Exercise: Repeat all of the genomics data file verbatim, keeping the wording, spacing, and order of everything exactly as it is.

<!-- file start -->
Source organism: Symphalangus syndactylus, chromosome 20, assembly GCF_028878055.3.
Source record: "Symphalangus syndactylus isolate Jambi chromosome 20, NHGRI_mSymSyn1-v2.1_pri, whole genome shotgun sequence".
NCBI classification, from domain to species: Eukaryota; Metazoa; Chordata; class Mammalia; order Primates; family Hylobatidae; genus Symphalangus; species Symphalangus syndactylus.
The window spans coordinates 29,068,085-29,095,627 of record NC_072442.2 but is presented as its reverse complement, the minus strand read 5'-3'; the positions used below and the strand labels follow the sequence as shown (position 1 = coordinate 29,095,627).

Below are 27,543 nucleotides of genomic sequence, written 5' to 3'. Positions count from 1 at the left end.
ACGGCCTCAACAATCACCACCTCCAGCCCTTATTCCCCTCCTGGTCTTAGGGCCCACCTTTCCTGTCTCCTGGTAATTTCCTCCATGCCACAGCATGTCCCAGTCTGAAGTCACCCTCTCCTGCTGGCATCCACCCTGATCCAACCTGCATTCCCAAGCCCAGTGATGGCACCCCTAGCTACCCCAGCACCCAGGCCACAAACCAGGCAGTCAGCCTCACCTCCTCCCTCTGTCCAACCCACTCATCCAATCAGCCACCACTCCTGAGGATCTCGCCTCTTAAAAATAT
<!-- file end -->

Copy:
Source organism: Symphalangus syndactylus, chromosome 20, assembly GCF_028878055.3.
Source record: "Symphalangus syndactylus isolate Jambi chromosome 20, NHGRI_mSymSyn1-v2.1_pri, whole genome shotgun sequence".
NCBI classification, from domain to species: Eukaryota; Metazoa; Chordata; class Mammalia; order Primates; family Hylobatidae; genus Symphalangus; species Symphalangus syndactylus.
The window spans coordinates 29,068,085-29,095,627 of record NC_072442.2 but is presented as its reverse complement, the minus strand read 5'-3'; the positions used below and the strand labels follow the sequence as shown (position 1 = coordinate 29,095,627).

Below are 27,543 nucleotides of genomic sequence, written 5' to 3'. Positions count from 1 at the left end.
ACGGCCTCAACAATCACCACCTCCAGCCCTTATTCCCCTCCTGGTCTTAGGGCCCACCTTTCCTGTCTCCTGGTAATTTCCTCCATGCCACAGCATGTCCCAGTCTGAAGTCACCCTCTCCTGCTGGCATCCACCCTGATCCAACCTGCATTCCCAAGCCCAGTGATGGCACCCCTAGCTACCCCAGCACCCAGGCCACAAACCAGGCAGTCAGCCTCACCTCCTCCCTCTGTCCAACCCACTCATCCAATCAGCCACCACTCCTGAGGATCTCGCCTCTTAAAAATAT